So I spent an evening sampling old hops to see how they were holding up, and was surprised to find that the oldest hops in the freezer weren’t the worst ones. For instance, some Saaz and Citra open since 2011 were perfectly fine, but a packet of Warrior from February 2012 was thoroughly becheesed. I separated the good from the cheesy and used BeerSmith to calculate the adjusted AA of the good hops so I could use as many of them as possible in a winter IPA. In homage to new The Hobbit movie coming out this week, I called it Old Took’s Midwinter IPA after Bilbo Baggins’ maternal grandfather, whose memory inspired Bilbo to embrace his adventurous side.
I brewed it on Black Friday in the company of my visiting male family while the ladies were at the outlet mall, which seemed like a great way to show my British brother-in-law (a pub operator who knows a thing or two about a good pint) how we do IPA here in the States.
The grain bill is below. I mashed at 152°F for an hour:
- 12 lbs 2-row malt
- 1.5 lb Munich malt
- 1 lb Victory malt
- 8 oz Crystal 40L
- 8 oz Crystal 60L
- 8 oz Rice Hulls (for efficiency & sparging)
But who am I kidding? The hops are what we’re really interested in here. First up, the oldies but goodies. I’ve noted both the original AA of all the hops below and the adjusted AA, based on BeerSmith’s calculations:
- 0.25 oz Nugget (12.4% orig AA, 11.4% adj AA) for 60 min
- 0.5 oz Saaz (3% orig AA, 1.84% adj AA) for 60 min
- 0.5 oz Falconer’s Flight (11.4% orig AA, 10.4% adj AA) for 45 min
- 0.5 oz Citra (13.6% orig AA, 11.73% adj AA) for 45 min
That was it for the old hops, and I kept them near the beginning of the boil. The reason being that if there were anything unpleasant about them after all this time, it was better to use them early on for bittering, instead of later in the boil when hops contribute more flavor and aroma. Based on my smell/taste tests, it probably would have been fine, but I didn’t want to take the chance.
I also used some fresh hops, mostly (but not all) after the 45-minute mark:
- 0.5 oz Warrior (16% AA) for 60 min
- 0.25 oz Cascade (6.2% AA) for 30 min
- 0.25 oz Willamette (4% AA) for 30 min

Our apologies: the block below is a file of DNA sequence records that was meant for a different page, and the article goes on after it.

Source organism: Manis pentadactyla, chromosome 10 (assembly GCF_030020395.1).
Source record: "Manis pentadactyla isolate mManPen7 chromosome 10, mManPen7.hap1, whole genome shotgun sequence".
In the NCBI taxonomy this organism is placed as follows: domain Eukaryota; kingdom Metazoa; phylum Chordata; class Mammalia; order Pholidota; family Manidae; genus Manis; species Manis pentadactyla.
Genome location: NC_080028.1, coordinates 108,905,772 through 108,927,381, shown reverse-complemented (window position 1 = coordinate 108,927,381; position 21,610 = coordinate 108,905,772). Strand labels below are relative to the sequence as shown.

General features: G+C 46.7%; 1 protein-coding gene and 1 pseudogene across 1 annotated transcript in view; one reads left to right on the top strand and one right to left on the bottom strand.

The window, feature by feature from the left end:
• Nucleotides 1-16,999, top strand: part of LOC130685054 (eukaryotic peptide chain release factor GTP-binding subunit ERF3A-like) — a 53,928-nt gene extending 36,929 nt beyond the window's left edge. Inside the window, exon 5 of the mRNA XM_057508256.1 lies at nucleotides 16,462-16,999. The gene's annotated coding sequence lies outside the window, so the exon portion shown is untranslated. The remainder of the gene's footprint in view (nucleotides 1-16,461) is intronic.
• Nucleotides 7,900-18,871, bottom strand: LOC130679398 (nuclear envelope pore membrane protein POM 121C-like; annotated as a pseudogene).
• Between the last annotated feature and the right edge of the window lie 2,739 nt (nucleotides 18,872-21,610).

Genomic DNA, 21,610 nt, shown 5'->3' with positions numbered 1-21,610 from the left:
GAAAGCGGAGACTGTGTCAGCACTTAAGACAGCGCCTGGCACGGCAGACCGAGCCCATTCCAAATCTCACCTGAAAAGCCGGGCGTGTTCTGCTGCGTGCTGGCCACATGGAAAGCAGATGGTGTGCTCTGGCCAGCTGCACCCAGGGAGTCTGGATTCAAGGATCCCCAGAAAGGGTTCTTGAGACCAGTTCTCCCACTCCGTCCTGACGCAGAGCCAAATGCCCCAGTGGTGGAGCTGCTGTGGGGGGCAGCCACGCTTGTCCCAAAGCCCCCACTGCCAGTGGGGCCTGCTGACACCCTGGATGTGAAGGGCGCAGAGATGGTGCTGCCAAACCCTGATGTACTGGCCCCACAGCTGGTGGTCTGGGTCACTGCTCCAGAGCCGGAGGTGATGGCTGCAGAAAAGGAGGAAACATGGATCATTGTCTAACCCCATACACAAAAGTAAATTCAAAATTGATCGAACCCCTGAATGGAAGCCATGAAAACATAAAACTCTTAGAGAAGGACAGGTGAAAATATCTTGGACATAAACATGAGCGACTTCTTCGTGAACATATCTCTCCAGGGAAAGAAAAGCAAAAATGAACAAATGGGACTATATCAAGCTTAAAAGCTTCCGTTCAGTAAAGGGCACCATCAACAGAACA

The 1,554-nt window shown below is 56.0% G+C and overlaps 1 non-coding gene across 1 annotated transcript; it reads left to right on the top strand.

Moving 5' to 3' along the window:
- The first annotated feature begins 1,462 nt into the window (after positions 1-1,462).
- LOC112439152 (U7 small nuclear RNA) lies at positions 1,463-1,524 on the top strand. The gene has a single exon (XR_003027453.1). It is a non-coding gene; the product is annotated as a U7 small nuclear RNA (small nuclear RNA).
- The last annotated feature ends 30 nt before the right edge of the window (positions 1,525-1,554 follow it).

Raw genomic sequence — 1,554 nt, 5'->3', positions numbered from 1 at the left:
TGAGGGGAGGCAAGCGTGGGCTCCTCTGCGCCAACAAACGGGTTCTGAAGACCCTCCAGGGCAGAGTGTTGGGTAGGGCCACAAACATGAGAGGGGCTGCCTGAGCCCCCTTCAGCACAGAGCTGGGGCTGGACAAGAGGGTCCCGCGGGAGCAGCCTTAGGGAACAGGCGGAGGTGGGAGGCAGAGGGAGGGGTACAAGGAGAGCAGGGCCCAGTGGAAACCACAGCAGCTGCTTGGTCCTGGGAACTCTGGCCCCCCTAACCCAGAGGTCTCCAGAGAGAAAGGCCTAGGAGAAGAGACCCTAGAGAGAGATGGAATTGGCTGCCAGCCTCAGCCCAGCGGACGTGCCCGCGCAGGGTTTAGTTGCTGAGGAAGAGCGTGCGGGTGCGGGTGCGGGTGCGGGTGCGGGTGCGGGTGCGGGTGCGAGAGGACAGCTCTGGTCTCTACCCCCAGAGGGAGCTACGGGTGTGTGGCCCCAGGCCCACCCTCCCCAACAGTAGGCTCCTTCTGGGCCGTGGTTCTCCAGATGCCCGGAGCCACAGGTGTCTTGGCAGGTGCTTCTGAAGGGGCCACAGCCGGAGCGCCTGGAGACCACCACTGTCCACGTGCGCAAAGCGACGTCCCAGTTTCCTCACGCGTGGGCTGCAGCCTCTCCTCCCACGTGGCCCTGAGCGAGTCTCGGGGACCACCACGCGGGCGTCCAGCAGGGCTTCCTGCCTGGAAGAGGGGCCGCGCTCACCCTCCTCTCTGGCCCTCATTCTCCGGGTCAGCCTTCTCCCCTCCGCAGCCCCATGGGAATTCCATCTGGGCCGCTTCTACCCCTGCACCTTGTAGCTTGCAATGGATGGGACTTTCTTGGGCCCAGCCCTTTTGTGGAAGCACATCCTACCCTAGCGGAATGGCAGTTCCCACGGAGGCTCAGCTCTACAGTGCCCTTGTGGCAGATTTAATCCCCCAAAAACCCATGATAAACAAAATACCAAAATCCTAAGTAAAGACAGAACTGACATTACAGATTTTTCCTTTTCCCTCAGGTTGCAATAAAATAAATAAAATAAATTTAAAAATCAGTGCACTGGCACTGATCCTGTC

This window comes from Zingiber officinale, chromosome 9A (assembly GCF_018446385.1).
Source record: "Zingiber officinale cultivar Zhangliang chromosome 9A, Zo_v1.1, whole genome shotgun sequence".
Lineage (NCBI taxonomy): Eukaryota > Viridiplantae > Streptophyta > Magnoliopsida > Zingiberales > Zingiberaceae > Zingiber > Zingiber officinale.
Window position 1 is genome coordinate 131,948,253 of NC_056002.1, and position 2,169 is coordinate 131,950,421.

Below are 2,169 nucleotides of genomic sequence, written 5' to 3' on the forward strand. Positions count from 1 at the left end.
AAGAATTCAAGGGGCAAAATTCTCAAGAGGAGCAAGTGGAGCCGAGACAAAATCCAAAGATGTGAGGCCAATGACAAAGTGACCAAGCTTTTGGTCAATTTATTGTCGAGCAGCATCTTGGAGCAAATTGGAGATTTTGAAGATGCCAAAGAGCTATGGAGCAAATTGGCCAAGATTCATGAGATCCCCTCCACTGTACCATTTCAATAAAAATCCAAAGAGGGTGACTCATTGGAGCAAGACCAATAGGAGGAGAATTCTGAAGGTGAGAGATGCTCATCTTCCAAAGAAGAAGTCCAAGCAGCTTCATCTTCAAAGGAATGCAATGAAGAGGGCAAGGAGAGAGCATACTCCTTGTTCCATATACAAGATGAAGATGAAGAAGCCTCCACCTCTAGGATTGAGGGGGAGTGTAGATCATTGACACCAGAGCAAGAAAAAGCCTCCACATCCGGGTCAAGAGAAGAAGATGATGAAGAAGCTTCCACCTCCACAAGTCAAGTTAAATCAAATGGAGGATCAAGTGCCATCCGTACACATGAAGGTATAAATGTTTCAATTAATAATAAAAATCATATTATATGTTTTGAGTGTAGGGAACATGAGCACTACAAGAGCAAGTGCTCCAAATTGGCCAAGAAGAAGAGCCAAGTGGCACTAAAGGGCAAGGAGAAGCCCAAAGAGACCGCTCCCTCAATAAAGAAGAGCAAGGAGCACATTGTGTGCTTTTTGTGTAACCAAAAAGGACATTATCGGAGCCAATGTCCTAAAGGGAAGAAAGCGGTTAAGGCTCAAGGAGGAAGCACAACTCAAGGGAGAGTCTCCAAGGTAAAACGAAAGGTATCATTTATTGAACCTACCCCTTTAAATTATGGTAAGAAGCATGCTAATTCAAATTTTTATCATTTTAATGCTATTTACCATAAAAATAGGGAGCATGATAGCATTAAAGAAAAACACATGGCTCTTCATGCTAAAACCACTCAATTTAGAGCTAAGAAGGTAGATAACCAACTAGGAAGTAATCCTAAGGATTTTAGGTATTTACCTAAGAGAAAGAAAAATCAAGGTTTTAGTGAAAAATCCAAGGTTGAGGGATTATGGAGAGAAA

- 0.25 oz Cascade (6.2% AA) for 15 min
- 0.25 oz Willamette (4% AA) for 15 min
- 0.25 oz Cascade (6.2% AA) for 5 min
- 0.25 oz Willamette (4% AA) for 5 min
- 0.25 oz Cascade (6.2% AA) at flameout
- 0.25 oz Willamette (4% AA) at flameout
Measured and organized into each addition, all those hops made a pretty picture on my kitchen island:
The OG was 1.070 and I pitched 15.1 grams of rehydrated Safale US-05 yeast. I set the fermentation chamber to an ambient temperature of 63-66°F and it took off like a rocket within about 12 hours. It fermented very actively for about 8 days before settling down, and once I take gravity readings to ensure fermentation is done, I’ll add more Cascade and Willamette dry hops later this week.
If I had any doubts lingering in the back of my mind about using old hops, they were put to rest when I tasted the wort sample I took for my OG reading. It was sweet and biscuity, with a burst of multicolored floral/herbal bitterness, complex and layered as one might expect from so many hops. Tasting how much life was still left in those old hops, I was reminded of the last line spoken by old Bilbo Baggins in Peter Jackson’s film of The Return of the King when, aged and frail but still spirited, he looked out over the sea to the west and said, “I think I’m quite ready for another adventure.”
I had to take a break from blogging last week due to the Thanksgiving holiday here in the United States, during which I played host to my in-laws for several days of family hijinks to the tune of college football, backyard-fire-pit s’mores, an Eddie Murphy retrospective on BET, and lots and lots of imbibed homebrew. I return with many stories I’ll share in the coming days: a rousing adventure of a non-traditional 3-course Thanksgiving beer dinner, and a saga of a Black Friday brew day so bitter it took six bowls to contain all the hop additions.
But first, an update on Colonial Progress Ale. After nearly 4 weeks in the fermenter, it’s just about finished with a gravity of 1.007. That’s a bit more attenuation than I expected, so it will be higher in alcohol, but that may not be a bad thing for a winter session ale.